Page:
SDLC provides one of the highest levels of software project management, control, and documentation. At its core, SDLC ensures all developers and stakeholders have a firm grasp on the project’s “why” and the direction they must follow to arrive at their unified goal.
What's the Difference Between SDLC and Project Management?
It's important to note that the software development life cycle is not the same as project management. SDLC is a framework for developing software, while project management is a process for managing all aspects of a project.
Project managers use tools like Gantt charts and task lists to track milestones and deadlines. They also work with developers to ensure that projects are on track and within budget.
While SDLC and project management are two different concepts, they often work together. In fact, many project managers use SDLC as a guide for managing their projects.
Examples of Software Development Life Cycle Models
There are many ways to implement SDLC into your project. The most common models are:
- Waterfall: The waterfall model is one of the oldest and most well-known SDLC models. This model focuses on the principle of "moving water down a waterfall." In other words, the team needs to complete each phase of the project before moving on to the next phase.
- Agile: The agile model is a more modern approach to software development. This model focuses on the principle of "moving quickly and efficiently.” Agile projects are typically broken up into smaller pieces, or iterations, which helps developers move faster and make changes more easily.
- Lean: The lean model is like the agile model, but it focuses on efficiency and waste reduction. This model focuses on the principle of "eliminating waste." Lean projects are typically shorter in duration and have fewer features than agile or waterfall projects.
- Iterative: In this model, each development cycle results in an incomplete product. As the process goes on, each cycle produces more project requirements until developers finsih the product.
- Spiral: This model focuses on the specific risk patterns of a product, as the development team decides which other process model to incorporate.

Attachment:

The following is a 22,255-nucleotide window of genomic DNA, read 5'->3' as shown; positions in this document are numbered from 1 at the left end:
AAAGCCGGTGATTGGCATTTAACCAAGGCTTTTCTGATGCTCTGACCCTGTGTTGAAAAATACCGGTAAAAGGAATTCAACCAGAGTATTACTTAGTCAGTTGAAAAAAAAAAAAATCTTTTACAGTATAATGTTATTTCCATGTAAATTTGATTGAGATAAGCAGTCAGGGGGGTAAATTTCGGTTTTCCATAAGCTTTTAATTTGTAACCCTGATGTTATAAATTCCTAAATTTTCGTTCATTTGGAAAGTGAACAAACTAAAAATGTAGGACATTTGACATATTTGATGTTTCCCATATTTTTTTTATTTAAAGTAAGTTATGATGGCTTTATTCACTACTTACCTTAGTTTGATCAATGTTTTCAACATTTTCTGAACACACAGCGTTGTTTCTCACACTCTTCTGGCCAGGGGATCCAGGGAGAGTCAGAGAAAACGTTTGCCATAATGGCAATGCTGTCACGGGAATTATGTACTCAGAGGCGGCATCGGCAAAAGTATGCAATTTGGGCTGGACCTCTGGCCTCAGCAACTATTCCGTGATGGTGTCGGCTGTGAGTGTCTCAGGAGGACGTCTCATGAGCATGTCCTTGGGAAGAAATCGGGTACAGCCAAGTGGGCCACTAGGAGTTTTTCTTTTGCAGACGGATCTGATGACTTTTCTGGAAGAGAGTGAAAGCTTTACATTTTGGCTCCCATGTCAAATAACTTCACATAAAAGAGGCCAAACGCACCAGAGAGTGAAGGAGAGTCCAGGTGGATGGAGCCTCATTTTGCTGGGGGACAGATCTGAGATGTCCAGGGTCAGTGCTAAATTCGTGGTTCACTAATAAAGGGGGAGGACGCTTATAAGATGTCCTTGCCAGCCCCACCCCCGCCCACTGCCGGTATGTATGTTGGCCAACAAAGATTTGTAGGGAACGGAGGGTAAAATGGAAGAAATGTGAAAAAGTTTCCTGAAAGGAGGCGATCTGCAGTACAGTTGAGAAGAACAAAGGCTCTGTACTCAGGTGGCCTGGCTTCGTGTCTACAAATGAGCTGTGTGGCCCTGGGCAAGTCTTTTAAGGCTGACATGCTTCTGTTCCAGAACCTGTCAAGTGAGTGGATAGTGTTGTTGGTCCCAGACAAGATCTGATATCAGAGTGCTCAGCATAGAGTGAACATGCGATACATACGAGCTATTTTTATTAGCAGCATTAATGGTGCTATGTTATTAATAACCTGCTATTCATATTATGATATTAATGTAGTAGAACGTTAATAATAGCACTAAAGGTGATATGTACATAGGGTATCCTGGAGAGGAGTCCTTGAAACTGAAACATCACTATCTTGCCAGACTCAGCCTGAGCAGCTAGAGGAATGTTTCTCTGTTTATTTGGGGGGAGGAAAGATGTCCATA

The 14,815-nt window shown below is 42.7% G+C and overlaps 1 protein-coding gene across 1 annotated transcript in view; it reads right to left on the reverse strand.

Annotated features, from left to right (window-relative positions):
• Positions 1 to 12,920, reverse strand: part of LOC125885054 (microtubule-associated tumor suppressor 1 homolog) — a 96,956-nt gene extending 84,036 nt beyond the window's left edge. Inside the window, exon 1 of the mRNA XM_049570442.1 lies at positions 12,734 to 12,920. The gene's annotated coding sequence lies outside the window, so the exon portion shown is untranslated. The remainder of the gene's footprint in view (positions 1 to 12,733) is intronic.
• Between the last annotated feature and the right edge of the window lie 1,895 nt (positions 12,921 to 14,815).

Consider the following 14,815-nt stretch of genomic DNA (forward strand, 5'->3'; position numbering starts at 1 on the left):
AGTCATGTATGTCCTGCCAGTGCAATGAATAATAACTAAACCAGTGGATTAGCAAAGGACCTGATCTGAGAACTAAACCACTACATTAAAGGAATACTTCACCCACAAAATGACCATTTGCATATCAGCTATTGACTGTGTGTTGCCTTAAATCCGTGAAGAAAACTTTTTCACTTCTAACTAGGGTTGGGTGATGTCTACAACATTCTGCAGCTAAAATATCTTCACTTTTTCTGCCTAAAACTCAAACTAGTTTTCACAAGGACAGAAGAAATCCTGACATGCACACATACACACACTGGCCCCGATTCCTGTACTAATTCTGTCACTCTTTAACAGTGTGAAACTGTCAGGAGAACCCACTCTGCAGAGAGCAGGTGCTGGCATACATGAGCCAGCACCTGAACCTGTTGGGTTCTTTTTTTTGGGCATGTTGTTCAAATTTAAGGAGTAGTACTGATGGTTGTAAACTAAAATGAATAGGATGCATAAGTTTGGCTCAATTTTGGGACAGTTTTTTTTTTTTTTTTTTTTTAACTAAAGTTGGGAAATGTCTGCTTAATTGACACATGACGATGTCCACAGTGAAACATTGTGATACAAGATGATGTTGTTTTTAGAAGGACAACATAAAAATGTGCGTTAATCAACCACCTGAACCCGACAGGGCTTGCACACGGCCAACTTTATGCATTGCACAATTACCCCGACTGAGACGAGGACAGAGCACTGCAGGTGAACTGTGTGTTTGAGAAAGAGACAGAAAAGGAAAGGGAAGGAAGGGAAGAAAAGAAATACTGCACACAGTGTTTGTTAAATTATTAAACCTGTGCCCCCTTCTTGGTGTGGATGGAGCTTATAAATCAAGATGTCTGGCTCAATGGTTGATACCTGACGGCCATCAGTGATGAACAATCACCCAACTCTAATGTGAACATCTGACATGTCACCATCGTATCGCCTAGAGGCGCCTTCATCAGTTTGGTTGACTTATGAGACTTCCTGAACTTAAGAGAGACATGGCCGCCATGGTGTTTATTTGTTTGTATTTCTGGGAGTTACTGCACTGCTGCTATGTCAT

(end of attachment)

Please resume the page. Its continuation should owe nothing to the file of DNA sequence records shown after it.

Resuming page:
- V-Shaped: In this model, developers run validation and verification processes simultaneously. Developers run this model in a V-shape, with each development phase having a unique testing phase.
What Is the Secure Software Development Lifecycle (SSDLC)?
While there are multiple SDLC models (waterfall, agile, iterative, etc.), many companies have, or are transitioning to, a DevOps model. When security is integrated as part of this process, it is referred to as DevSecOps, Secure DevOps, or sometimes as the Secure Software Development Lifecycle (SSDLC). In the SSDLC, security processes are implemented in all stages of the development life cycle. This is widely accepted as a security best practice to improve resilience to cyberattacks.
If you pay attention to the latest headlines, you’ll see how data breaches and other cyberthreats are wreaking havoc on businesses across the globe. And while software security is becoming a higher priority, for many businesses it’s still an afterthought.
This need for greater software security comes at a time when there is tremendous pressure on developers to build better applications faster than ever. As a result, development teams are turning to more agile processes to further streamline workflows and reduce time to market. This is a big reason why companies are implementing a DevSecOps approach that looks at the entire SDLC and integrates security testing from beginning to end.